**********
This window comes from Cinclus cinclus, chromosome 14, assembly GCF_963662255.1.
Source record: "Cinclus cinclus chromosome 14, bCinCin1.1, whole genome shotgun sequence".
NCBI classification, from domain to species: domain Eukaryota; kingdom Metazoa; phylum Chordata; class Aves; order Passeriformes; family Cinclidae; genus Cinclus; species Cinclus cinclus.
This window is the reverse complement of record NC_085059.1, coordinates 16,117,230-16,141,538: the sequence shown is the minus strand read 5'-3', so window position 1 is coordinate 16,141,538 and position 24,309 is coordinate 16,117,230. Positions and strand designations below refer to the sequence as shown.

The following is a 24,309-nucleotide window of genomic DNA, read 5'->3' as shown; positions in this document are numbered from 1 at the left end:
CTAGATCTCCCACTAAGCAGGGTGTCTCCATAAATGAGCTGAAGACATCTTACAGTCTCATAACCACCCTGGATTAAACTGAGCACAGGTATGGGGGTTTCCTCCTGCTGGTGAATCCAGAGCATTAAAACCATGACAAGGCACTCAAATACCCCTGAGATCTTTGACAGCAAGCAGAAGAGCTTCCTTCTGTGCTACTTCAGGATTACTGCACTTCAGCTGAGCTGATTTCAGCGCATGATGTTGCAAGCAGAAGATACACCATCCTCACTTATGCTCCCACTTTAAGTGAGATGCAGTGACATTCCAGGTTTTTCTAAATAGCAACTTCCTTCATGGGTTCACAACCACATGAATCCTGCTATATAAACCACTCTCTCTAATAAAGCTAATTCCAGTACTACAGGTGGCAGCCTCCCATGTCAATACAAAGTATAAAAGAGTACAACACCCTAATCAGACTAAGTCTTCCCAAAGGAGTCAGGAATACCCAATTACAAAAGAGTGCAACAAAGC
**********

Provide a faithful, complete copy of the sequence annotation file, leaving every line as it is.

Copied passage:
This window comes from Cinclus cinclus, chromosome 14, assembly GCF_963662255.1.
Source record: "Cinclus cinclus chromosome 14, bCinCin1.1, whole genome shotgun sequence".
NCBI classification, from domain to species: domain Eukaryota; kingdom Metazoa; phylum Chordata; class Aves; order Passeriformes; family Cinclidae; genus Cinclus; species Cinclus cinclus.
This window is the reverse complement of record NC_085059.1, coordinates 16,117,230-16,141,538: the sequence shown is the minus strand read 5'-3', so window position 1 is coordinate 16,141,538 and position 24,309 is coordinate 16,117,230. Positions and strand designations below refer to the sequence as shown.

The following is a 24,309-nucleotide window of genomic DNA, read 5'->3' as shown; positions in this document are numbered from 1 at the left end:
CTAGATCTCCCACTAAGCAGGGTGTCTCCATAAATGAGCTGAAGACATCTTACAGTCTCATAACCACCCTGGATTAAACTGAGCACAGGTATGGGGGTTTCCTCCTGCTGGTGAATCCAGAGCATTAAAACCATGACAAGGCACTCAAATACCCCTGAGATCTTTGACAGCAAGCAGAAGAGCTTCCTTCTGTGCTACTTCAGGATTACTGCACTTCAGCTGAGCTGATTTCAGCGCATGATGTTGCAAGCAGAAGATACACCATCCTCACTTATGCTCCCACTTTAAGTGAGATGCAGTGACATTCCAGGTTTTTCTAAATAGCAACTTCCTTCATGGGTTCACAACCACATGAATCCTGCTATATAAACCACTCTCTCTAATAAAGCTAATTCCAGTACTACAGGTGGCAGCCTCCCATGTCAATACAAAGTATAAAAGAGTACAACACCCTAATCAGACTAAGTCTTCCCAAAGGAGTCAGGAATACCCAATTACAAAAGAGTGCAACAAAGC